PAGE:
My perspective changed with a voice on the phone precisely when I needed to hear it, with a promise kept to speak with my wife, and a fear overcome to seek the help of my doctor in spite of what hospitalization during the age of COVID 19 would entail. What had on my birthday been a cold, cruel, gray world devoid of hope took on a faint shade of color: the warmth of my family, the embrace of my wife, the understanding of my doctor, and the first trepid steps on a long, terrible, beautiful path called recovery.


This morning, I woke before the alarm just as I had on my birthday eight months ago. I looked in the mirror and held no hate for the man who looked back. He is a flawed fellow, often challenged to recognize that the world is not always as he sees it in the moment. I had extra time before leaving for work, and instead of wafting about my home like a ghost in training, like I did on my birthday eight months ago, I sat down at my desk and began to write.


It is something of a passion of mine, writing. I have wanted to do it for so long, but for so long what I wanted came a distant second to everything and everybody else. From my point of view, for as long back as I can remember, everyone deserved better than they got from me, and I didn't deserve anything at all. As I sat there at my desk, tapping away at my keyboard, I realized that it was one of the very few activities I ever did that pleased me and instilled me with pride. It is something I have been considering for quite some time, starting a blog like this. I never knew how to begin, what to write, or when would be the right time.


Then I was given a reminder in the form of a jarring event that forced my eyes open anew.


Remember those tires I meant to change before the first snow?


While on my way to work this morning, the good feelings that had blossomed as I was writing gave way to a mounting anxiety regarding the day ahead of me. There has been a growing discord at my job, a mounting distaste for some of the decisions being made that effect the way my work group functions. I was rehearsing an argument in my head, and indeed verbally to the otherwise vacant venue of my truck, as I drove over a slight hill with a left-hand curve.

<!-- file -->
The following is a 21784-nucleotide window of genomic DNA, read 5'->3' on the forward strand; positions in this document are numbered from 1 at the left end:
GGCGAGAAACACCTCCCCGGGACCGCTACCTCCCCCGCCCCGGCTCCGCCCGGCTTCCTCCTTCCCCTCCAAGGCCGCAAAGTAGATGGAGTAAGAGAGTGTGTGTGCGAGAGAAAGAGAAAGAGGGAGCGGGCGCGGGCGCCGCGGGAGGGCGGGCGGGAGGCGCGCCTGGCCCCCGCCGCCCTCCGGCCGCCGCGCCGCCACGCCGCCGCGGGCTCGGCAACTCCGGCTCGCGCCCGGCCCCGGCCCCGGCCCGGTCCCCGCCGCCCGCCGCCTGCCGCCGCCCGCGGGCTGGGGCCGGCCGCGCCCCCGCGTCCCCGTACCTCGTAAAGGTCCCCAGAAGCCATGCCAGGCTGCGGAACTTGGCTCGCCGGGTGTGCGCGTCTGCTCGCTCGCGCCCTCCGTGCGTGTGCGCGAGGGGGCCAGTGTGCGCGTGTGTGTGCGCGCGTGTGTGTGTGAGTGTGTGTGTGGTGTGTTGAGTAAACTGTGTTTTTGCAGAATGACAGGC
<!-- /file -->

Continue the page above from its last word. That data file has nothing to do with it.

My rear tires slid over to the shoulder. It was a terrible oversteer, I knew, and as I tried to correct the spin, the front tires slid as well, losing all traction as I went into a sudden and violent tailspin. I clamped my hand on the wheel, unable to do anything but stay on the brake, pray that nobody would be approaching in the opposite lane, and yell out with all my heart "I don't want to die!"


My spin came to an end with my passenger-side rear tire just inches from a deep culvert. I was off the oncoming-lane's shoulder and part-way in someone's yard, facing back the way I had come. There were no other vehicles. I thanked God I didn't hit someone. I swept quite close to a mailbox. I thanked God that nobody was there getting their mail or sending a letter at the time. When I got out to examine my truck, I realized that I was not wearing my seatbelt. If my wheel had gone into that culvert, my truck would have flipped, and I could easily have died. I thanked God that didn't happen. I thanked God I am alive, and as I leaned against my truck, shaking from the adrenaline rush, I suddenly realized, for the first time this morning, how glorious a day it was.


The skies were vivid and blue, speckled with puffy clouds across the horizon. Birds darted from limb to twig, chittering noisily and basking in the morning sun. It was unseasonable in all the best ways, and for some reason, as I drove to work with my anxiety building about what my work day might entail, I could have sworn it was overcast. I could have sworn it was a gray day.


Now, as I write this, I thank God once again, because he turned me around in every good way. I recall the warnings of the receptionist at the repair shop. My tires were bare, and if I did not change them, and soon, I would one day slip.


Rather poetic, I think, that as my truck gets four brand-new tires installed, I begin this blog. My tires were bare, and I slipped, both today and back on my birthday. My eyes are open, now, thank God. I am escaping the gray. I hope, with this blog, I might be able to help someone else escape theirs.